The proposed FACT identifies four levels for each functional ability domain. The level of classification is based on the expected use of skills to confer a described level of participation in a typical environment. Level 1 describes a functional ability that allows a child to participate to a reasonable extent in a typical environment without any special support. Level 2 describes a functional ability that allows participation intermittently or with partial involvement in a typical environment, without any special support. Intermittent or low intensity supports are expected at Level 2 to attain participation within typical limits. Level 3 describes a functional ability level that allows participation a minority of time and with partial involvement. Continuous (or near continuous) and/or high intensity supports are expected at functional ability Level 3 to attain participation within typical limits. Level 4 describes a functional ability that even with continuous, intensive support would not result in meaningful participation in the intended activities, and would, therefore, require significant modification of the task or environment.
Distinguishing between Functional Ability Levels
Level 2 is distinguished from Level 1 by the expected need for any special support beyond what would typically be required to allow a child’s reasonable participation. Level 3 is distinguished from Level 2 by the expected intensity and frequency of the support needed to bring participation into typical limits in a typical environment. For example, literacy Level 2 may require extra time and intermittent cueing of words, whereas Level 3 requires significant ongoing adaptions, accommodation, and modifications, such as the use of text to speech technology or augmentation of text with graphics to learn material in a typical environment. Level 3 is distinguished from Level 4 in that intensive and or continuous support allows the child to participate in the intended typical peer activity, whereas children at Level 4 require a significant modification of environment or task, often in addition to intensive support.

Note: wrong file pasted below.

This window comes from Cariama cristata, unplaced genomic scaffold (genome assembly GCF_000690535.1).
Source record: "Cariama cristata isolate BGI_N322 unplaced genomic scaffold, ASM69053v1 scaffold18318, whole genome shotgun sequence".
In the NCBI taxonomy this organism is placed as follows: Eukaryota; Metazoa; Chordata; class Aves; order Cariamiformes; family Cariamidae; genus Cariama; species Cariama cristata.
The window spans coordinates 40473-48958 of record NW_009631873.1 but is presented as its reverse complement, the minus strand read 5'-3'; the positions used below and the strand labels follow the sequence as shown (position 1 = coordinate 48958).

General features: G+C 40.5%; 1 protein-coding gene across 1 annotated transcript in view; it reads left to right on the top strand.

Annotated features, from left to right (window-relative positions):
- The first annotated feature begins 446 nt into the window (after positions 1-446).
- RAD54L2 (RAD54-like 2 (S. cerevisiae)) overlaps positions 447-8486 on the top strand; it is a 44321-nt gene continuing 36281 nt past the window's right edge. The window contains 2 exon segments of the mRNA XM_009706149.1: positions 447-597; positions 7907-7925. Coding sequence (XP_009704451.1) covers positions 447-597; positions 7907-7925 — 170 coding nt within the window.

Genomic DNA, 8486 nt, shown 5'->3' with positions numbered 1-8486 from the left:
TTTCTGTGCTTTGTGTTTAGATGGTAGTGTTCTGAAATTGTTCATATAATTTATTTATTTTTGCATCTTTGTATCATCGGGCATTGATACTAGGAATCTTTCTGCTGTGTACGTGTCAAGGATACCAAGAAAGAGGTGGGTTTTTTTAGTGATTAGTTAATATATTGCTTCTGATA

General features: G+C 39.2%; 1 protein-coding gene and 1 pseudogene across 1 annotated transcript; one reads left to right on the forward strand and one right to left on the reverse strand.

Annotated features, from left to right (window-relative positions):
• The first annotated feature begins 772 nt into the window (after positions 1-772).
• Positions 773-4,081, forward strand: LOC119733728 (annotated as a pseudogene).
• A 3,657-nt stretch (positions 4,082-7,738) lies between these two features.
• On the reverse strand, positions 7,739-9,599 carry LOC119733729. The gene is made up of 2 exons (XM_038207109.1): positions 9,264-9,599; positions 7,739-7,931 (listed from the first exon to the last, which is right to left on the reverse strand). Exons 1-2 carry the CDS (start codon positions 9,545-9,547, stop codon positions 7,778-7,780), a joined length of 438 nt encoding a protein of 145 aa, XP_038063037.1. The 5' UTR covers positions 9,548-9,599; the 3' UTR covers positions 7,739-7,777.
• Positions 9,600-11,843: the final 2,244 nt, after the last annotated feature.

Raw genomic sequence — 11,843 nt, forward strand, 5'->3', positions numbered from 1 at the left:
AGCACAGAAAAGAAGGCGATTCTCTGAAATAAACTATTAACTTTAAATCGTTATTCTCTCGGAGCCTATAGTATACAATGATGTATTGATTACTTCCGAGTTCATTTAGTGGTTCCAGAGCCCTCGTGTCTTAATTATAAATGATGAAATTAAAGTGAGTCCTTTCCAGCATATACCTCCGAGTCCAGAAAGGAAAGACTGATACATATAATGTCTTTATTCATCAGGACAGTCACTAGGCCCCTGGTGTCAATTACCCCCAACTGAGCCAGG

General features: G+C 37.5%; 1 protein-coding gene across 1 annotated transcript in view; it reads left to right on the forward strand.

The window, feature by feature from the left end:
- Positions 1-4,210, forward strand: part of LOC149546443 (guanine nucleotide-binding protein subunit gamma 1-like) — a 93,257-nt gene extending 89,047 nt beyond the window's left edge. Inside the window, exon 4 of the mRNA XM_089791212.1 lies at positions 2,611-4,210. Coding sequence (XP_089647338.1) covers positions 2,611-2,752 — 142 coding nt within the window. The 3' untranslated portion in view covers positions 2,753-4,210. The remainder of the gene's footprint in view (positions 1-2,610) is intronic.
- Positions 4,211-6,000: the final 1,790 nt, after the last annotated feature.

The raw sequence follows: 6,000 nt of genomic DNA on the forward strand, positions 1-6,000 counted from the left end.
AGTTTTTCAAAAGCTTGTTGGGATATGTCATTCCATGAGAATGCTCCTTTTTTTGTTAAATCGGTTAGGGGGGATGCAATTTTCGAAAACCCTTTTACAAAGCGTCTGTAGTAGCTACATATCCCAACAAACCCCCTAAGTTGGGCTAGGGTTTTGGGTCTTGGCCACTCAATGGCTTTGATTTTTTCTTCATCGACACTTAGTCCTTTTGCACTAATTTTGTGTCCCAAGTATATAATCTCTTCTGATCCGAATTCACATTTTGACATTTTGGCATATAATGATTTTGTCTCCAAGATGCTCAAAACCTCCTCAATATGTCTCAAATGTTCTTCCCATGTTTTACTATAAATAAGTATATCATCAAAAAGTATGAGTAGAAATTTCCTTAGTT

There is significant debate regarding the meaning of full access to the general curriculum for students with disabilities (Ruppar et al., 2017). A child with Level 4 functional ability, according to the FACT by definition means that full participation is not attained in typical environments for the purpose of that functional ability domain. This does not mean that a child with a Level 4 classification in one or more domains would be automatically expected not to be able to participate in some typical peer environments with supports. However, a child with Level 4 classifications in functional ability domains would generally not be expected to achieve participation in many typical activity contexts that depend on the functional abilities in question. For example, a 10-year-old child with severe to profound Intellectual Disability would not be expected to be able to participate fully in most developmentally typical school activities due to functioning impairments in all domains, even with unlimited supports in place. It is clear that children with abilities so discrepant from typical students necessitate alternative environment or highly modified activities for a significant part of an academic curriculum. Not all such special education teaching can be provided in general education classrooms (Kauffman et al., 2017). There is a danger here that a level 4 functional ability will be used as a pretext to inappropriately exclude a child from an environment when supportive measures could achieve successful integration. In such as case, the child’s functional ability would by definition be level 3, not level 4. The authors contend that this should not occur when the FACT is used properly.
Consideration of Standardized Testing Results in Functional Abilities Classification
The FACT does not set strict standardized testing score cutoffs for levels of classification, but rather encourages special educators and clinicians to apply the best judgment to available assessment results. As noted by Kauffman (Kauffman et al., 2017), “special education should involve the most objective and helpful criteria possible for sorting, categorizing, and labeling, but it is extremely unlikely that anyone will ever find a means of eliminating all subjectivity from these necessary processes any more than the subjectivity that exists in psychological and psychiatric evaluations can be eliminated.” Thus, the FACT proposes functional ability levels based on an amalgam of objective information and professional judgment considering history, observation, and standardized assessment. As a general guideline in terms of standardized assessment, functional ability classification levels may often correspond to the following approximate percentiles: less than 1st percentile to 10th percentile for Level 4; 5th to 15th percentile for Level 3; 10th to 25th percentile for Level 2; 20th to 25th percentile and above for Level 1. It should be emphasized that the FACT considers standardized testing as a valuable component of assessment. However, we acknowledge limitations in direct testing, including variable resources available for testing, evolution of child abilities over time, measurement error, child–environment interactions, difficulties in the direct testing of certain abilities (e.g., self-regulation, executive functioning), etc. (Bagnato, 2007; Simeonsson, 2007). This prompts us to emphasize overall impression of a child’s functional abilities given available information while interpreting available testing results.
Consideration of Age Norms in Functional Abilities by Age and Domain (Developmental Milestones)